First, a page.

The Consultation Dilemma: How to Get it Right

There is a lively debate afoot about consultation. It broke at the Firm Foundations and has now hit twitter so risks turning into 140 character soundbites.

It has come from a discussion about the Government’s action on the manifesto promise to reduce the complexity of the Early Years Pupil Profile and review the Early Learning Goals (ELGs). What has ensued is a powerful conversation, about how we best translate the idea of “simplified documentation” for the benefit of children and within a shared education philosophy.

The debate threw up was a question about consultation and advice. What is it? Who is providing it? Whose values matter? This was particularly referenced within:

1. The shared philosophical premise of early education
2. The concept of openness and transparency
3. The independence of advice
4. The issue of solutions to prop up ideology
5. The role of people as advocates for children who cant advocate on their own behalf
6. The challenge of personal values versus practical solutions
7. The fairness of who is chosen and appointed to advisory boards

When Government asks for input to a policy change that will impact on the children, they consult with the sector. However, it may be better if they refine this and ask for both consultation and advice because there is a subtle difference between the two. Consulting is typically considered a process to help uncover a specific problem and arrive at a solution while advising is usually a longer-term relationship. The advisor helps uncover problems, but more often gives direction as to where to go for help.

Being clear and open about who is being sought for consultation and who provides advice is key. We need broaden out the range of consultation and advice to shape different thinking, particularly when addressing obstinate and complex problems. The risks are clear. If the consultants offer the information that simply rubber stamps the Government policy with no challenge or deep analyses, it is weak and won’t stick. The debate about baseline and phonics probably best illustrate this. The same result occurs when advice is always sought from those people and organisations who are in receipt of Government funding. Their independence is questioned and their position is undermined and not trusted. I need not remind you about the former strategic partner fiasco.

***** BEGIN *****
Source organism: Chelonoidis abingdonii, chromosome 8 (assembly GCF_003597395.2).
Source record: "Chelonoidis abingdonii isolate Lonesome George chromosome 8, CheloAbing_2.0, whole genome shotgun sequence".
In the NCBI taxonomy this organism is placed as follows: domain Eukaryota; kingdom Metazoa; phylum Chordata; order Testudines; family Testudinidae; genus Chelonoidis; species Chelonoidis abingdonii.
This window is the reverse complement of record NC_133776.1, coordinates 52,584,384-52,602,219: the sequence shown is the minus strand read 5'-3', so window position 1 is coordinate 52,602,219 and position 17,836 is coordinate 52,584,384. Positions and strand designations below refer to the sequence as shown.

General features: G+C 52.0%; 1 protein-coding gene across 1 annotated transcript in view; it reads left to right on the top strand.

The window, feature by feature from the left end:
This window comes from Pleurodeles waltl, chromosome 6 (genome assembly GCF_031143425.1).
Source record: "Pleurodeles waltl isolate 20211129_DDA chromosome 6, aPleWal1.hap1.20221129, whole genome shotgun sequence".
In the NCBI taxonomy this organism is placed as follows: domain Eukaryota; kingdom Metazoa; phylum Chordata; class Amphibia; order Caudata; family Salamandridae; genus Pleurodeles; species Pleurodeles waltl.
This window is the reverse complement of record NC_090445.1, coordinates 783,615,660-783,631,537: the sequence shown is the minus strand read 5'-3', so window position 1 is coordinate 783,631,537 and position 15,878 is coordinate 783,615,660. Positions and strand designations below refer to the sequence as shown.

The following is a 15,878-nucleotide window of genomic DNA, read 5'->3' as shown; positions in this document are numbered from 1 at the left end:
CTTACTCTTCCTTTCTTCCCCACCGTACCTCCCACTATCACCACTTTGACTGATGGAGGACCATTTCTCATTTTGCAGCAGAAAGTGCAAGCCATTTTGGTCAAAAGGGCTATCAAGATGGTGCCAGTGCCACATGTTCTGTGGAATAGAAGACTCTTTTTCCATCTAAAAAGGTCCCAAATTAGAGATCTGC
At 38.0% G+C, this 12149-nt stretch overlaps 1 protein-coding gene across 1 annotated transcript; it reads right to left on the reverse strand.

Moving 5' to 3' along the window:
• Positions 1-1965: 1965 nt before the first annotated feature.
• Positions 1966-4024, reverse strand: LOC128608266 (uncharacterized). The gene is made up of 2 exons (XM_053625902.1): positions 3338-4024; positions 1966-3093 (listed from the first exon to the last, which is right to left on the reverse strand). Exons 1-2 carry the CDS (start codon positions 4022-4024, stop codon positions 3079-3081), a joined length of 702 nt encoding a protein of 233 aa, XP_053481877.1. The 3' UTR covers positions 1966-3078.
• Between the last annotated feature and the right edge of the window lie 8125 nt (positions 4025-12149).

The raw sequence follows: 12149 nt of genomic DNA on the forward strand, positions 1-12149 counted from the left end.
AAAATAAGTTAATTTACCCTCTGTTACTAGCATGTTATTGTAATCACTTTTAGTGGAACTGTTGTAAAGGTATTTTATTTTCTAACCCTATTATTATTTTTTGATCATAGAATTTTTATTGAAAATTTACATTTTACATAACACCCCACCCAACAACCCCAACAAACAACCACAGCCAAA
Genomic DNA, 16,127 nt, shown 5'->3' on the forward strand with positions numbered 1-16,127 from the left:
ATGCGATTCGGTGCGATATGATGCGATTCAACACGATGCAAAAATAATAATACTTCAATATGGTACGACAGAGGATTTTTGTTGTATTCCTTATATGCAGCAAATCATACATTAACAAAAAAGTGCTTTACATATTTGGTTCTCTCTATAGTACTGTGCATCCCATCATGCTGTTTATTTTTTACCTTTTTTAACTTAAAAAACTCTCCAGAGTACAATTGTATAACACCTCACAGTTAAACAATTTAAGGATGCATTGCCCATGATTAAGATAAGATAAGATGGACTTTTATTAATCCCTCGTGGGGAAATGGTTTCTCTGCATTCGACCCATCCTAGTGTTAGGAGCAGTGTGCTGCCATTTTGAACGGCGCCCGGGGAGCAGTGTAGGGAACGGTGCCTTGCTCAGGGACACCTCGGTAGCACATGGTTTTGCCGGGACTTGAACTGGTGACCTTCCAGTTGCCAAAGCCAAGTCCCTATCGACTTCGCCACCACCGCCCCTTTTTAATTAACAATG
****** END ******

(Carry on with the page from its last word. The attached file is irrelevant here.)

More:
There needs to be clarity and openness about the process of consultation and advice if we are to get a disparate sector to back a Government policy so parents and the public buy into it and that it works to benefit children.

If we are to reflect on the recent  “When Harry met Meghan” wedding. There was no doubt quite a lot of consultation sought and advice given from a range of people including the Queen and the Archbishop of Canterbury to their best friends.  The result was they broke with tradition, introduced some contemporary music and evangelical preaching and achieved their task which was to have a successful private and public wedding.

When seeking consultation and advice on big issues that raise passions and deeply impact on people’s values like the review of the ELGs, then I suggest the following steps should be taken:

If we are to do this, we need clean lines of communication and decision making. At LEYF we use our version of the RAPIDs which we learned from our work with the Bain Management Consultants. My constant refrain is “who has the D”?

R= Recommendation (What is the issue, problem, or challenge which needs addressing?)
A= Advice (Seek advice to help define the issue and contribute to the solution)
P = Performance (Which team will carry out the actual work?)
I = Input (Do we need further input from people in addition to advice?)
D= Decision (Who makes it? This is crucial to know to avoid confusion)

The importance of engaging the consultancy and advice of the sector is not to be under-estimated. We are trying to be a step ahead in noting emerging issues and resolving them effectively within the principles of early intervention. As a sector we need to be coherent and collaborative around a defined education philosophy. Small thinking and selfish behaviour around just getting our own way or seeking short term funds will not provide a worth legacy for future generations.

 

 

 

 

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